RIO DE JANEIRO • China's Sun Yang responded to Australian taunts about his doping history emphatically on Monday by winning the men's 200 metres freestyle title to complete a golden Olympic treble.
Sun, who won the 400m and 1,500m freestyle at London 2012, touched the wall in 1min 44.65sec to beat South Africa's Chad Le Clos by 0.55 second and become the first Chinese to win the 200m. The American Conor Dwyer was third.
Sun also won silver in Saturday's 400m free and despite his delight at winning on Monday, he still felt a twinge of regret that he was not celebrating his fourth Olympic title.
"I felt very sorry that I did not execute my responsibilities," he said of the previous race. "In normal circumstances, it should have been two gold medals (in Rio)."
In his delight at winning, Sun took off his cap and attempted to throw it to Chinese supporters in the crowd above him, but it landed in the pool and he had to retrieve it.
It was not his first misstep of a controversial week that has seen a splashing incident in training escalate into a battle conducted via the media between him and his Australian rivals.
NO ROOM FOR DRUG CHEATS
Do I think people who have been caught for doping offences should be on the team? No, they shouldn't.
LILLY KING, American 100m breaststroke gold medallist, when asked if her anti-drug stance included compatriot Justin Gatlin, the sprinter who has served two drug bans.
DON'T BLAME ME
I once made a mistake and served my ban. The second time was not my mistake. If yogurt gets banned and you're positive, is that our fault?
YULIA EFIMOVA, Russian 100m breaststroke silver medallist, who had served a previous doping ban.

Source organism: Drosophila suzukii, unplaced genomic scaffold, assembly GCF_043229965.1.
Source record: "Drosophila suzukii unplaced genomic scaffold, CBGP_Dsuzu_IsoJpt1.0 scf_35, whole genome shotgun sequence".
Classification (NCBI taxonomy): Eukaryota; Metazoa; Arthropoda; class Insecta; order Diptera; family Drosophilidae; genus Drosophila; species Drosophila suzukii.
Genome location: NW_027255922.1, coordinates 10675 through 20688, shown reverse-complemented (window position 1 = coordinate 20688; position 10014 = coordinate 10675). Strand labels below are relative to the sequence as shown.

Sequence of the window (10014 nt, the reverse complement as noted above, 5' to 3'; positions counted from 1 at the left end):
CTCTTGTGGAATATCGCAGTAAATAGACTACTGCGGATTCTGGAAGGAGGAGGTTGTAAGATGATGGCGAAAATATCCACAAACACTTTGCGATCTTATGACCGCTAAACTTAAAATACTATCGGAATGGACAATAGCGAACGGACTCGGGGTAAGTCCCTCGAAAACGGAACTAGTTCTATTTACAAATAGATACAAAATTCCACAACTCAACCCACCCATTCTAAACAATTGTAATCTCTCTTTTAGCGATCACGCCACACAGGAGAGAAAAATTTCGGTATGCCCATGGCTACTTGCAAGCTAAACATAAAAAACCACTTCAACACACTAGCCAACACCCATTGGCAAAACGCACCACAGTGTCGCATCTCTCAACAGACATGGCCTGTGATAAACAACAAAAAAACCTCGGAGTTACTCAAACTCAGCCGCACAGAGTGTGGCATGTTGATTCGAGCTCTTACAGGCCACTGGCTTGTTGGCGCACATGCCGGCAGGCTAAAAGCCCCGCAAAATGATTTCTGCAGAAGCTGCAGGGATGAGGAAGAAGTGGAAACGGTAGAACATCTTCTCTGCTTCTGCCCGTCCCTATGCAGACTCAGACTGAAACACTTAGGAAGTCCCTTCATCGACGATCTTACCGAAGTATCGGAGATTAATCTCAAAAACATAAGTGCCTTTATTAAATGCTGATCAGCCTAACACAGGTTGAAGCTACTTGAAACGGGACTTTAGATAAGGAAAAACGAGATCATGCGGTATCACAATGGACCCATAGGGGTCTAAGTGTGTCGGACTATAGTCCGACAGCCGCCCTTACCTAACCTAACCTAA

A Chinese state newspaper described Australia as "uncivilised" and "Britain's offshore prison" as it rushed to Sun's defence after he was labelled a drug cheat by Australian 400m freestyle gold medallist Mack Horton.
Sun was revealed two years ago to have secretly served a three-month suspension for using a banned stimulant. He said it was medication to treat a heart issue and did not enhance performance.
"Whatever was in the past, was in the past," he said.
"The medal to me means I have to work even harder. To me the gold medal is a good foundation for next year's world championships."
He was not the only one under fire for doping issues. American teenager Lilly King celebrated her victory over tainted Russian swimmer Yulia Efimova in the women's 100m breaststroke final by firing yet another anti-doping salvo against the Russian.
As hostilities escalated between swimming stars from various nations in Rio, King, 19, was joined by Michael Phelps and other swimmers in calling for tougher action on the use of banned substances.
Efimova, who was initially disqualified from competing in Rio by world swimming body Fina, was cleared to take part on the basis of an appeal to the Court of Arbitration for Sport on the eve of the opening ceremony.
She served a 16-month suspension from late 2013 to February last year and also failed a test for Meldonium earlier this year, although the result was later overturned.
She was booed by spectators as she entered the pool area before the final and left in tears after being narrowly beaten by King.
"I think it just proved that you can compete clean and still come out on top," King said of her win.
The 24-year-old Russian, who had refused to speak to reporters after her semi-final swim, broke down when she faced journalists after finishing second in the final.
"I once made a mistake and served my ban," she said, referring to her 16-month suspension.
"The second time was not my mistake. I don't know how to make people understand. If yogurt gets banned and you're positive, is that your fault?"
Phelps, who is aiming for a record 20th gold medal today, backed King and said those punished for doping should not be allowed back in the sport.
"I think you're going to see a lot of people speaking up more," he said. "I think she's right, something needs to be done."
King was also asked about whether American sprinter Justin Gatlin, who has two past doping offences, should be taking part in Rio.
"Do I think people who have been caught for doping offences should be on the team? No, they shouldn't," she said.
REUTERS, AGENCE FRANCE-PRESSE